Lightning Box: Phoenix Coins

GIO talks to Lightning Box Operations Manager Michael Maokhamphiou about hot new slot Phoenix Coins

GIO: Has Lightning Box explored the ancient Greece theme in other games previously? What makes historical themes so popular, do you think?

MM: We released Spartan Fire in June 2020, initially as an exclusive for Kindred before it went network-wide. It was very popular and gave us the idea that it wouldn’t be a bad place to re-visit when we had the right game mechanic. I think players like these games because they are instantly recognisable. We’ve all grown up with myths and legends and those figures from the history that have been a staple part of books, films and popular culture in general, so there is instant familiarity. These stories and the type of imagery we used in Phoenix Coins cross borders too. That widens the demographic, which can never hurt the commercial prospects of a game.


GIO: How does Phoenix Coins use the theme – how is it represented visually?

MM: The setting is the Greek mountains which is a very evocative landscape when you think back to tales of Greek Gods and heroic deeds. The aim is to get the Phoenix to rise from the flames in order to soar away with stunning wins. Players will also recognise the mix of creatures and characters from mythology, including warriors, maidens and the Owl of Minerva that appear on the reels. Combined with the soundtrack, we hope it provides an immersive ancient Greek experience.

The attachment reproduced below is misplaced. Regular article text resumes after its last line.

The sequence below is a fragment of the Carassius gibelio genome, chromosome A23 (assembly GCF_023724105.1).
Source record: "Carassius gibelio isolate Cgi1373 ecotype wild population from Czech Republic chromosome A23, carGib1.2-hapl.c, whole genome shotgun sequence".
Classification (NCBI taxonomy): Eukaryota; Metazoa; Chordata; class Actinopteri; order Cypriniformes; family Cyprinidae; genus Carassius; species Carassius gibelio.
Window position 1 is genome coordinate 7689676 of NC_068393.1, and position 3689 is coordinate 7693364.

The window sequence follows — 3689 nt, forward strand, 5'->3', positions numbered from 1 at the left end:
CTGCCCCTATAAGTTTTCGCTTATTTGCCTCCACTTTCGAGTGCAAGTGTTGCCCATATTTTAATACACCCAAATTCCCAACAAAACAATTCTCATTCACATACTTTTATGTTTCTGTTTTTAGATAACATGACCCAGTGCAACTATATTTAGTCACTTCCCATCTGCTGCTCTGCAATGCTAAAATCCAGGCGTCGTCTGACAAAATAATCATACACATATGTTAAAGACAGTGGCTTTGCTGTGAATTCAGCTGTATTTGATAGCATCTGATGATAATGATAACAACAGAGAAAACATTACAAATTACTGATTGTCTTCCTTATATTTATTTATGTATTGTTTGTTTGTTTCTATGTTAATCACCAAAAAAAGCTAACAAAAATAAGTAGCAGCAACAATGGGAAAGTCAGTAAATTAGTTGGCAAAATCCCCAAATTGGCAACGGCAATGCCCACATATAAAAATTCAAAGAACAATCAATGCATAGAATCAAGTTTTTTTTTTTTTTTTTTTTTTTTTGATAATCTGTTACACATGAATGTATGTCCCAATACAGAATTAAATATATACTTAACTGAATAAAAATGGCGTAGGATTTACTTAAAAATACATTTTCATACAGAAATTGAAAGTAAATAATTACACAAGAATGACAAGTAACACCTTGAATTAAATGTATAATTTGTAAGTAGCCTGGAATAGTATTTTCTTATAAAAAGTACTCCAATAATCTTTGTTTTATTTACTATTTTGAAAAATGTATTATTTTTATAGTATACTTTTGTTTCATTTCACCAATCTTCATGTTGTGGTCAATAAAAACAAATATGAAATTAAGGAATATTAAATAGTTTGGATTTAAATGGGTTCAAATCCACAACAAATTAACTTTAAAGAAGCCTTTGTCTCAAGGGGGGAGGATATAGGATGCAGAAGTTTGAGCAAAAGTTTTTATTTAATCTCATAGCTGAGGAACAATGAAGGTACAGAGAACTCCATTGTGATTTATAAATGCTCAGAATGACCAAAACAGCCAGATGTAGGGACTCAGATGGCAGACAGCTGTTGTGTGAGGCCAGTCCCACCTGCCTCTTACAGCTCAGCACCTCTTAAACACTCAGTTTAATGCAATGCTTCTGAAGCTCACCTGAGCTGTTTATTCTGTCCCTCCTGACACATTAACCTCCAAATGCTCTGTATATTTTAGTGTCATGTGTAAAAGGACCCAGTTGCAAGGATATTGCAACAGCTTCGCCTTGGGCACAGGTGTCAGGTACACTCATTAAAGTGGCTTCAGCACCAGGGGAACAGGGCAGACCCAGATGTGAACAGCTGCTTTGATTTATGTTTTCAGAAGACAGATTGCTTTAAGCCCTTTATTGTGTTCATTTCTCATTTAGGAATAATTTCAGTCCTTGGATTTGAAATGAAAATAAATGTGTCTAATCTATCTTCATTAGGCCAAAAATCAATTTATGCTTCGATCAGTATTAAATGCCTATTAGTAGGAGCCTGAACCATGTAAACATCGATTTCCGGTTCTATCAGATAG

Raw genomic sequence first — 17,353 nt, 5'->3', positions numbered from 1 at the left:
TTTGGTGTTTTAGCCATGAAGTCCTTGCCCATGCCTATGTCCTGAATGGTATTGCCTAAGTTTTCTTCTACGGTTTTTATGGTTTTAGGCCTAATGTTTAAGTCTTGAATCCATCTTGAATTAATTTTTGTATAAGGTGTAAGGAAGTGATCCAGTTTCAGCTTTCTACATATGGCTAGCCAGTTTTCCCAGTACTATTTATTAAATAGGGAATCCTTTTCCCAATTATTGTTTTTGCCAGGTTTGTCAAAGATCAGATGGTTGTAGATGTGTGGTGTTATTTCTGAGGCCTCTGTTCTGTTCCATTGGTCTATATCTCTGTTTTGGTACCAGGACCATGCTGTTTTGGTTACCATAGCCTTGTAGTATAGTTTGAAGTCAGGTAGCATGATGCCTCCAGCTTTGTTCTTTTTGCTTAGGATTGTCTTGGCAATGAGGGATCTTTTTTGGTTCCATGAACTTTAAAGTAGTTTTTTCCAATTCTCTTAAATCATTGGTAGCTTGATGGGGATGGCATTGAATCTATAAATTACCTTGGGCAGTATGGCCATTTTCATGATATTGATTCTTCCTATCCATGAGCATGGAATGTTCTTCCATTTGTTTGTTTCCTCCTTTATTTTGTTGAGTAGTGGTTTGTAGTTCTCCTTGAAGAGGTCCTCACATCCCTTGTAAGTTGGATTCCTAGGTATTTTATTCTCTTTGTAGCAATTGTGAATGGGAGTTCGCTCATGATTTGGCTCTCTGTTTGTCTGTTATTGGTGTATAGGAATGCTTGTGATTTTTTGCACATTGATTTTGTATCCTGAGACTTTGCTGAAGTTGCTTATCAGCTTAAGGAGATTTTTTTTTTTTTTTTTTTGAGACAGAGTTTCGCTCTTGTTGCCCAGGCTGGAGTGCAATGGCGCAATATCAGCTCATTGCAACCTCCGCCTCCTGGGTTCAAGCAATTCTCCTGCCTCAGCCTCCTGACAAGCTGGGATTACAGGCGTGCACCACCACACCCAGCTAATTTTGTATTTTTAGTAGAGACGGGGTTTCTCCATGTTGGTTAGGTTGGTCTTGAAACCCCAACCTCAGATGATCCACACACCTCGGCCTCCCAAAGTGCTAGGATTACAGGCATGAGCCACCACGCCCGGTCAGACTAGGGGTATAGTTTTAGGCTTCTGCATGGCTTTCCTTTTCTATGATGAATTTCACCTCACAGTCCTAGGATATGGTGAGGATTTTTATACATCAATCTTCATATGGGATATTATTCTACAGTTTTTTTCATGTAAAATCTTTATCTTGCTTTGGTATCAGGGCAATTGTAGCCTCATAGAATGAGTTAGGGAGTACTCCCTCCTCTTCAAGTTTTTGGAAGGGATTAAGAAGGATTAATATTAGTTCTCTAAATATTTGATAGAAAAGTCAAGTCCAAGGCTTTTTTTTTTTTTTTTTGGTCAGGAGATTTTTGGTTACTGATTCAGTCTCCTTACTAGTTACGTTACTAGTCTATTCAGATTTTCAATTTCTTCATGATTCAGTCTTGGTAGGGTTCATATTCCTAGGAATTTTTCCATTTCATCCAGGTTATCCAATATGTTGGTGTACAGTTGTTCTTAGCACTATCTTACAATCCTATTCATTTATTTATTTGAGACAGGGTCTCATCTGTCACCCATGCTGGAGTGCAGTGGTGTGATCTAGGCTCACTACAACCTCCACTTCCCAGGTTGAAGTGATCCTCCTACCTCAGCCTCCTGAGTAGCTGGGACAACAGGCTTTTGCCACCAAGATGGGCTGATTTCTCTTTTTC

GIO: Are there any drawbacks to releasing a game exclusively with one operator?

MM: Really, it’s just the obvious one of scale. When you give a game to one operator it’s only going to be played by its players, clearly. It doesn’t get that mass market exposure when its brand new, as a result. But it does allow you to test drive it before wider release and build up some data on how it plays and whether players like it. That can be handy to have in your locker ahead of mass market distribution, even if it’s just over a two-week period, which is what we have often agreed with operators.


You can read the rest of this interview here.